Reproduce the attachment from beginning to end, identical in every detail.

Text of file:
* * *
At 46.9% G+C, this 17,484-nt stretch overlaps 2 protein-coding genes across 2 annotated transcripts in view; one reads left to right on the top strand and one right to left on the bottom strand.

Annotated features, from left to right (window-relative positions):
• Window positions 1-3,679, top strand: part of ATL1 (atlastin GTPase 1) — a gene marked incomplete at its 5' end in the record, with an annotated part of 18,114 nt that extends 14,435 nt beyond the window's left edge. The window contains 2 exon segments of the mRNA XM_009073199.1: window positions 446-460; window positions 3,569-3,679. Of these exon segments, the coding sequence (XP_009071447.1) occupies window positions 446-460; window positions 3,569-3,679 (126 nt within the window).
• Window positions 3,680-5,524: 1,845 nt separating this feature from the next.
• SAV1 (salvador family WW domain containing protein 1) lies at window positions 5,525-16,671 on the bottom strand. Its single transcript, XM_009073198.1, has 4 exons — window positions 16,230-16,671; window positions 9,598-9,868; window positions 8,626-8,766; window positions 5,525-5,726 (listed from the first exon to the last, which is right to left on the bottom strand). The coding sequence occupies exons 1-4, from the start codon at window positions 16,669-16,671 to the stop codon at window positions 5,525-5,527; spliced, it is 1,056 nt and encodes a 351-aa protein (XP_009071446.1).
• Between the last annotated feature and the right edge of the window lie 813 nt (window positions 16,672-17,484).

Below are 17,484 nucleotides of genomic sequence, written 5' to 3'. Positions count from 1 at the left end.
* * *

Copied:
At 46.9% G+C, this 17,484-nt stretch overlaps 2 protein-coding genes across 2 annotated transcripts in view; one reads left to right on the top strand and one right to left on the bottom strand.

Annotated features, from left to right (window-relative positions):
• Window positions 1-3,679, top strand: part of ATL1 (atlastin GTPase 1) — a gene marked incomplete at its 5' end in the record, with an annotated part of 18,114 nt that extends 14,435 nt beyond the window's left edge. The window contains 2 exon segments of the mRNA XM_009073199.1: window positions 446-460; window positions 3,569-3,679. Of these exon segments, the coding sequence (XP_009071447.1) occupies window positions 446-460; window positions 3,569-3,679 (126 nt within the window).
• Window positions 3,680-5,524: 1,845 nt separating this feature from the next.
• SAV1 (salvador family WW domain containing protein 1) lies at window positions 5,525-16,671 on the bottom strand. Its single transcript, XM_009073198.1, has 4 exons — window positions 16,230-16,671; window positions 9,598-9,868; window positions 8,626-8,766; window positions 5,525-5,726 (listed from the first exon to the last, which is right to left on the bottom strand). The coding sequence occupies exons 1-4, from the start codon at window positions 16,669-16,671 to the stop codon at window positions 5,525-5,527; spliced, it is 1,056 nt and encodes a 351-aa protein (XP_009071446.1).
• Between the last annotated feature and the right edge of the window lie 813 nt (window positions 16,672-17,484).

Below are 17,484 nucleotides of genomic sequence, written 5' to 3'. Positions count from 1 at the left end.